Why would this happen? At $L = 0$ there is both positive and negative lift along the wing chord. An airfoil with positive camber will show negative lift in the forward part of the airfoil and positive lift in the rear part. Even if their sum is zero, there is enough local lift to create a sizeable pitching moment. Below you see the XFOIL results for a NACA 4409 airfoil. Note that lift is effectively zero while the pitching moment remains unchanged.

pressure distribution of NACA 4409 at -4.25°

Blue is upper side pressure while red is lower side pressure relative to static pressure. The suction peak near the nose has traveled to the bottom side due to the low angle of attack while the rear part of the airfoil, which is less affected by AoA changes, still shows positive lift from camber. For illustration, the same thing with arrows indicating local pressure:

pressure vectors on NACA 4409 at -4.25°

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  • $\begingroup$ So as the net lift $L\rightarrow 0$ the location of $x_{CP}\rightarrow \infty$: the force decreases but the lever arm increases keeping $M_{AC}$ constant. The nose down moment is caused by a force couple: the lift closer to the LE is directed down and the other lift force is directed up. I didn't know the positive lift was at the wing inner region while negative lift at the outer area. The force couple would also be predicted for an infinite span wing, right? What causes the lift in the front to b downward? The higher pressure at the top surface relative to the wing's lower surface. But why? $\endgroup$ – Brett Cooper Jan 3 at 3:26
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    $\begingroup$ @BrettCooper: Remember that zero-lift angle of attack is negative: The negative lift near the leading edge comes from the negative angle of attack while the positive lift near the trailing edge is from camber. The changing lift of the sample wing in the plot comes from the change in incidence over span (washout). $\endgroup$ – Peter Kämpf Jan 3 at 6:50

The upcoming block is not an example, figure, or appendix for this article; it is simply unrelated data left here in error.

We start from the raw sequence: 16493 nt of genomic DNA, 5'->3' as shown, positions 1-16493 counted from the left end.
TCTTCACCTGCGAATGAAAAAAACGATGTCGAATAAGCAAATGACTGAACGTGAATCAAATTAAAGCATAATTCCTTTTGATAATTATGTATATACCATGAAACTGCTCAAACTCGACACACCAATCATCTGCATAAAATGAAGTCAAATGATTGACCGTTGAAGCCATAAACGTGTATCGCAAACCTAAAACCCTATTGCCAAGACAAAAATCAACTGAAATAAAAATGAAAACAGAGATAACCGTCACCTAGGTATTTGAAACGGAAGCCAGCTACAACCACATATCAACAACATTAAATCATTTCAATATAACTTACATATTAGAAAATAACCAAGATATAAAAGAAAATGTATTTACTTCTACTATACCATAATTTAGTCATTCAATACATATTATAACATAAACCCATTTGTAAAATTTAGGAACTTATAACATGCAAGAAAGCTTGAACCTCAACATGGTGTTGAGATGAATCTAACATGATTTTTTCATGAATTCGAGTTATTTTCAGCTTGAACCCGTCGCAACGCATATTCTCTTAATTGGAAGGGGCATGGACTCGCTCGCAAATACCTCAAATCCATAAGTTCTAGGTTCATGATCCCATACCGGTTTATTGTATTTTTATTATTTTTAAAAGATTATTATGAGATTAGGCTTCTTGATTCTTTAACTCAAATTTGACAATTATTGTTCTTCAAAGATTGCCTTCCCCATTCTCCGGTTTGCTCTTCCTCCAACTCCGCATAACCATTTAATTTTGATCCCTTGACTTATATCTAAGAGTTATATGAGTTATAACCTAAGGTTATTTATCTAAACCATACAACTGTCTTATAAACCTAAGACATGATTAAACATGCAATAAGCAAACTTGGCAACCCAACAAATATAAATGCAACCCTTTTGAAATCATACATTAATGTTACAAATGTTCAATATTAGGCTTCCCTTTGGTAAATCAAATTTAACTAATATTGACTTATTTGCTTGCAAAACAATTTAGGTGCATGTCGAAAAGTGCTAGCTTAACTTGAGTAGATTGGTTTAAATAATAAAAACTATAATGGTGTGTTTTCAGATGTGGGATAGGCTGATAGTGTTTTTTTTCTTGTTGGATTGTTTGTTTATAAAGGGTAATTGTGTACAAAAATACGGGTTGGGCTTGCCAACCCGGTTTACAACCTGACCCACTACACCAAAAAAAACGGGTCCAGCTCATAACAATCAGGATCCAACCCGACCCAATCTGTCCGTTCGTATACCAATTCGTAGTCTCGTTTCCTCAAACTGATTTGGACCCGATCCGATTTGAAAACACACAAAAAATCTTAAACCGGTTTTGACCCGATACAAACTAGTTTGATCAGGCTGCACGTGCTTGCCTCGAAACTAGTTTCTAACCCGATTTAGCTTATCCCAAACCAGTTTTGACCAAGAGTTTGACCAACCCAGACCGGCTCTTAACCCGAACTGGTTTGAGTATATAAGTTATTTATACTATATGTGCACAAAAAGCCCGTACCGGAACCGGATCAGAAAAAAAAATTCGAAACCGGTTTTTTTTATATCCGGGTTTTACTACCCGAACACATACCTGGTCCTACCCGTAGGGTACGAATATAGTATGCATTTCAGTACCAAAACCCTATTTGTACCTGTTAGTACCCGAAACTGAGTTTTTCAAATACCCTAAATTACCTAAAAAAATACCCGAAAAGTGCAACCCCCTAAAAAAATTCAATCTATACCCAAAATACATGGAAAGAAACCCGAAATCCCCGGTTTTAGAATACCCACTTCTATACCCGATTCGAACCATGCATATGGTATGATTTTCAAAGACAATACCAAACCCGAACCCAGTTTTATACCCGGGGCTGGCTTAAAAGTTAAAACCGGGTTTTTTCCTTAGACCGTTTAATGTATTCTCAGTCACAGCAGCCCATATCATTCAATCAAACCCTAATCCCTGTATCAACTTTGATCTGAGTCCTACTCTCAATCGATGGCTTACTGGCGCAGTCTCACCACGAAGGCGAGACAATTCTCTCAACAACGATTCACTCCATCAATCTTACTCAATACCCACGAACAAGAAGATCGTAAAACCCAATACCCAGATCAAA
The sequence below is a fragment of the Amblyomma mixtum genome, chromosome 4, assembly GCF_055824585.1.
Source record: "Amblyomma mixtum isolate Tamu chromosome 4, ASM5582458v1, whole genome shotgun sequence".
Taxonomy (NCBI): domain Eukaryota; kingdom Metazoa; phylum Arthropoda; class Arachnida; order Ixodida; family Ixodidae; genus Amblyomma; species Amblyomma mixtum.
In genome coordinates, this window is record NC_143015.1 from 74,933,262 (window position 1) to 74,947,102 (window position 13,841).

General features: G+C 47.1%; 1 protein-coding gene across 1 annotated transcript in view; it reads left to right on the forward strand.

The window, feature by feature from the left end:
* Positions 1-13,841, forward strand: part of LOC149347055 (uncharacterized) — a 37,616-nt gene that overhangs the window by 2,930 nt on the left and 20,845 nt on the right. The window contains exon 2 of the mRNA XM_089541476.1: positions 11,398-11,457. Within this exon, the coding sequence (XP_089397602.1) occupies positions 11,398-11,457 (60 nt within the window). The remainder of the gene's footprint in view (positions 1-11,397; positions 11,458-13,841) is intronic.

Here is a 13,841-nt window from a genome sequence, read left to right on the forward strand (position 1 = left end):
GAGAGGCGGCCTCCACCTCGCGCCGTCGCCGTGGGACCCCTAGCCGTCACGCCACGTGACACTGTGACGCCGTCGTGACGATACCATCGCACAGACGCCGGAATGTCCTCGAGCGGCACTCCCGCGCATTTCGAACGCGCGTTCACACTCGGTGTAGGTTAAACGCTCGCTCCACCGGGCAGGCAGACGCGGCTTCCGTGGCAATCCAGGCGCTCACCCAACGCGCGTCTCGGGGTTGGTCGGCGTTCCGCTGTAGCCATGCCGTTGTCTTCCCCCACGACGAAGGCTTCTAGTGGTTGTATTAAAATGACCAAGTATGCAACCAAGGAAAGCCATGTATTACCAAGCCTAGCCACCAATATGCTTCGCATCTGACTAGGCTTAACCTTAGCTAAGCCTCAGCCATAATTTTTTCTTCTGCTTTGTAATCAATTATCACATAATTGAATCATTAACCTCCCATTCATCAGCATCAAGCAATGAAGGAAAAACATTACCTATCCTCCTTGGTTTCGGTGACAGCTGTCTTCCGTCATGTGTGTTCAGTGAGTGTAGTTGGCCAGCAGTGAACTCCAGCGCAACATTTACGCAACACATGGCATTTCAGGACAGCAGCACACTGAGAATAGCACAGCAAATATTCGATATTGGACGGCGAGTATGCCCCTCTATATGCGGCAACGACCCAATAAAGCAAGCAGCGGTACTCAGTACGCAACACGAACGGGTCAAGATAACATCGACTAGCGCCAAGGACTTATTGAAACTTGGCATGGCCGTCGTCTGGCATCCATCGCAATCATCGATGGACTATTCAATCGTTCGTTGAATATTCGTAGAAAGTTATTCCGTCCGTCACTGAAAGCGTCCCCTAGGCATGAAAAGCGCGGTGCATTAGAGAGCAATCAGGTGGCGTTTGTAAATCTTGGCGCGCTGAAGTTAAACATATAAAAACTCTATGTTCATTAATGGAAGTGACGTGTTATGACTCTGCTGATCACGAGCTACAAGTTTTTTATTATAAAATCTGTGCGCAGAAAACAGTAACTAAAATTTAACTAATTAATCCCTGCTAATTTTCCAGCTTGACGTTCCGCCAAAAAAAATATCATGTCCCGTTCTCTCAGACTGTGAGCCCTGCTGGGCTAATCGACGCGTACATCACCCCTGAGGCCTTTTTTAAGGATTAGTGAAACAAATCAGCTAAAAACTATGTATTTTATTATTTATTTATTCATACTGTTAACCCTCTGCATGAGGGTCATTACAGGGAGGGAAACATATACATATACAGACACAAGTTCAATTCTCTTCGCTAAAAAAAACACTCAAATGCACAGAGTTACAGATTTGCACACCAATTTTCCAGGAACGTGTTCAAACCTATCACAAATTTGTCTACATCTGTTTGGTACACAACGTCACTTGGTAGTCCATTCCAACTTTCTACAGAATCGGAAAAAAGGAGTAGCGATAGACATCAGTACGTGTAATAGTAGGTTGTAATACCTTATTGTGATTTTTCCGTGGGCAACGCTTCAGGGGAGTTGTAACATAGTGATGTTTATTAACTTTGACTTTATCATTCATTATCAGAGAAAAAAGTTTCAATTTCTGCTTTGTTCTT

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Thank you, Daniel and Peter. Just to wrap things up on this topic, the two-term moment decomposition for $M_O$ is mathematically possible when:

a) $L$ is moved to act at $AC$ instead of $CP$.

b) the moment $M_0$ generated by $L$ acting at $AC$ is calculated about a moment reference point $O\neq AC$

If a) and b) are satisfied, the pitching moment $M_O$ becomes:$$M_O= M_AC+L(x_O-x_{AC})$$ which is the sum of the two moment terms $M_AC$ and $L(x_O-x_{AC})$

However, if $L$ is not moved to $AC$, the moment expression calculated for $L$ acting at $CP$ about an arbitrary point $O$ is given by $$M_O= (x_{CP} - x_{O}) L$$

and this last expression cannot be converted into a sum of two moment terms (one solely due to camber and one solely due to lift).

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  • $\begingroup$ The moment reference point is the quarter chord point / neutral point / aerodynamic center (AC), so if lift is applied at AC, it creates no moment. To faithfully reproduce reality (where lift would be summed up at some variable location along the chord), you need to add a moment (offset moment - you should know this link!). When lift is shifted to the AC, this moment is constant over angle of attack. Please let me know what is unclear in the linked answer! $\endgroup$ – Peter Kämpf Jan 3 at 16:40
  • $\begingroup$ Thanks. I will study that past thread and post. When you say that there is no moment, you are referring to the lift generated moment when the moment is calculated about $AC$. When $L$ is applied at $AC$, the moment about an arbitrary point is $$M_{O}=M_{AC} +(x_{O}-x_{AC})L$$ If $O=AC$, $x_O=x_{AC}$ and $$M_{AC}=M_{AC} +0$$ since the lever arm $(x_{AC}-x_{AC})=0$ $\endgroup$ – Brett Cooper Jan 4 at 15:16
  • $\begingroup$ What you say is correct, but your symbology is confusing. Why don't you call the constant moment from camber $M_C$ and avoid calling two different things $M_{AC}$ ? Then you can write $$M_0 = M_C + (x_0 - x_{AC})\cdot L$$ and $$M_{AC} = M_C+0$$ This would probably look less confusing. $\endgroup$ – Peter Kämpf Jan 4 at 17:55
  • $\begingroup$ Great. Thanks. I would think that, experimentally, in a wind tunnel setup, the best way to empirically measure $M_C$ would be to support the wing from the point $AC$, i.e. use $AC$ as the fixed pivotal point about which to support the wing. Once we find the AoA where $L=0$, the moment experienced by the wing is only $M_{AC}$...Still, not sure how to measure $M_{AC}$ empirically anyway... $\endgroup$ – Brett Cooper Jan 4 at 19:36